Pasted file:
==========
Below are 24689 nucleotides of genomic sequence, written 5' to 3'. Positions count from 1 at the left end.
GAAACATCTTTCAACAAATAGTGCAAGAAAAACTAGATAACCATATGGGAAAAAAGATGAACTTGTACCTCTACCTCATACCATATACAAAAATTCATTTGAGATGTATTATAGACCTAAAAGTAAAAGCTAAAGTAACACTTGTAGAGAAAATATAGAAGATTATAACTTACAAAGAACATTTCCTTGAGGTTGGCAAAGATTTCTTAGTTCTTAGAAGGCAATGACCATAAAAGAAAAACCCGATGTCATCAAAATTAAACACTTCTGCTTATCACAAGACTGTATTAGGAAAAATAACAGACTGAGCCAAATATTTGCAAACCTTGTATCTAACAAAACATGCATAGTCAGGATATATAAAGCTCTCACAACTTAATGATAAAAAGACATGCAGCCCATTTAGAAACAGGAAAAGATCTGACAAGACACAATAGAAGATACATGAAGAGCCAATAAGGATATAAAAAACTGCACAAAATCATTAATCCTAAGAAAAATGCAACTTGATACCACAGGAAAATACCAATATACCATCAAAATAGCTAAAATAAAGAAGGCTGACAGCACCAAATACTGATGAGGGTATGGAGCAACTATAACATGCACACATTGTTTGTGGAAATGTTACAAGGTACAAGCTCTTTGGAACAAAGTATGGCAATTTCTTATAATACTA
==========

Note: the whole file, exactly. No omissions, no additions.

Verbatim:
Below are 24689 nucleotides of genomic sequence, written 5' to 3'. Positions count from 1 at the left end.
GAAACATCTTTCAACAAATAGTGCAAGAAAAACTAGATAACCATATGGGAAAAAAGATGAACTTGTACCTCTACCTCATACCATATACAAAAATTCATTTGAGATGTATTATAGACCTAAAAGTAAAAGCTAAAGTAACACTTGTAGAGAAAATATAGAAGATTATAACTTACAAAGAACATTTCCTTGAGGTTGGCAAAGATTTCTTAGTTCTTAGAAGGCAATGACCATAAAAGAAAAACCCGATGTCATCAAAATTAAACACTTCTGCTTATCACAAGACTGTATTAGGAAAAATAACAGACTGAGCCAAATATTTGCAAACCTTGTATCTAACAAAACATGCATAGTCAGGATATATAAAGCTCTCACAACTTAATGATAAAAAGACATGCAGCCCATTTAGAAACAGGAAAAGATCTGACAAGACACAATAGAAGATACATGAAGAGCCAATAAGGATATAAAAAACTGCACAAAATCATTAATCCTAAGAAAAATGCAACTTGATACCACAGGAAAATACCAATATACCATCAAAATAGCTAAAATAAAGAAGGCTGACAGCACCAAATACTGATGAGGGTATGGAGCAACTATAACATGCACACATTGTTTGTGGAAATGTTACAAGGTACAAGCTCTTTGGAACAAAGTATGGCAATTTCTTATAATACTA